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'Urban' Villages Counter Ancient Amazon Theory
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'Urban' Villages Counter Ancient Amazon Theory



Scientists working in the Brazilian rainforest say they found the remnants of several clusters of towns, built as long as seven centuries ago. Anthropologists have long debated whether indigenous people in the tropical Amazon developed an urban culture. As NPR's Christopher Joyce reports, these latest findings suggest they did.

CHRISTOPHER JOYCE: Five hundred years ago, the Spanish explorer Francisco de Orellana paddled length of the Amazon River in search of El Dorado, the fabled city of gold. He didn't find it, and no one has found lost cities in the Amazon forests. Twentieth-century anthropologists concluded that urbanism in pre-Columbian South America existed only in the Andes Mountains.

Michael Heckenberger didn't believe that. He's an anthropologist and he's been working in a place in the Southern Amazon called Xingu. There, he's found signs of dozens of villages at least 750 years old.

Mr. MICHAEL HECKENBERGER (Anthropologist, University of Florida): The real kind of head-ringer is the fact that they never occur alone.

JOYCE: Instead, they were built in clusters. Satellite photographs reveal ancient disturbances of the earth where people had built the villages. They were laid out geometrically, with a larger village in a big plaza in the middle of each cluster. Heckenberger, from the University of Florida, compares them to medieval villages in Europe.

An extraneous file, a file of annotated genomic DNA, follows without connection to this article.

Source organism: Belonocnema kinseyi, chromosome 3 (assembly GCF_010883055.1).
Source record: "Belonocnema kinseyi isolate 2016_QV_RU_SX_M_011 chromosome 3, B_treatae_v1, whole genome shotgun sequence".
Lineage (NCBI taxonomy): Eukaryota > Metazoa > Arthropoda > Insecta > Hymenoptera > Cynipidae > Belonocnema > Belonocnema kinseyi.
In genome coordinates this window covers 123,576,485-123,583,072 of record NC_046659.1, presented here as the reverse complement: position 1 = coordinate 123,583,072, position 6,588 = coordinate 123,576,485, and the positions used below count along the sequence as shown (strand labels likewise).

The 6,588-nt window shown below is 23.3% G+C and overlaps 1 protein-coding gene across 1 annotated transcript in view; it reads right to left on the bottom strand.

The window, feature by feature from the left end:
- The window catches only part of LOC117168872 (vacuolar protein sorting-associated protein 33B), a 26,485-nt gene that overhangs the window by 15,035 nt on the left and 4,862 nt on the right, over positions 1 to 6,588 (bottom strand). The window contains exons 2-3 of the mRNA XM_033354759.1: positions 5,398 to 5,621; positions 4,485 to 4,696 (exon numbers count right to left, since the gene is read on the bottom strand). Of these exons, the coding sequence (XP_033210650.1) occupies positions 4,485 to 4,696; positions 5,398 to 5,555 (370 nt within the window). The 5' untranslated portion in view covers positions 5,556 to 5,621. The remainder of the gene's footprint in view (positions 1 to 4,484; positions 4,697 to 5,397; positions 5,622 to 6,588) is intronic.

Mr. HECKENBERGER: The Xinguan communities, not only were there settlements as large as some of the small to medium-sized medieval towns, but there was four of them tied to a major center, and they were tied in very specific orientation. It's like a - you know, almost like laying out a compass.

JOYCE: These clusters were aligned toward points in the sky for summer and winter solstices, when the sun reaches its northernmost and southernmost extremes. Heckenberger's team has excavated what were wide roads running through the villages, and more roads connecting the clusters to each other. Though very little remains of these towns, there are still deep ditches where Heckenberger believes palisade fences - much like medieval European walls - once stood.

Mr. HECKENBERGER: One of the things that Xingu has in spades, I mean, just blows your mind. Its self-organization is just off the scale. And this is just written on the landscape.

JOYCE: Heckenberger believes tens of thousands of people would have lived there. These were not cities as the Incas built them. They were more dispersed, yet connected. Heckenberger says the layout is unique and calls it a sort of garden city.

Jonathan Haas is an archeologist at the Field Museum in Chicago who studies Latin American cultures. He says this runs counter to traditional views of early Amazonian living.

Mr. JONATHAN HAAS (Archeologist, Field Museum, Chicago): I mean, what you have in the Amazon is you don't have the ability to centralize production of resources because the landscape doesn't lend itself to that. The landscape is dispersed in terms of its distribution of resources. And that's why you don't get the full, formal centralization that you get in those other large city-states.

JOYCE: Haas says that's one reason why people doubted that Amazonians would bother to build centralized cities. He says the discovery in the Xingu region suggests a sort of middle way for rainforest urbanization.

Mr. HAAS: It shows you how humans will take a different kind of environment and experiment with it, and they come up with different kinds of solutions in different areas.

JOYCE: The discovery is described in this week's issue of the journal Science. Christopher Joyce, NPR News.

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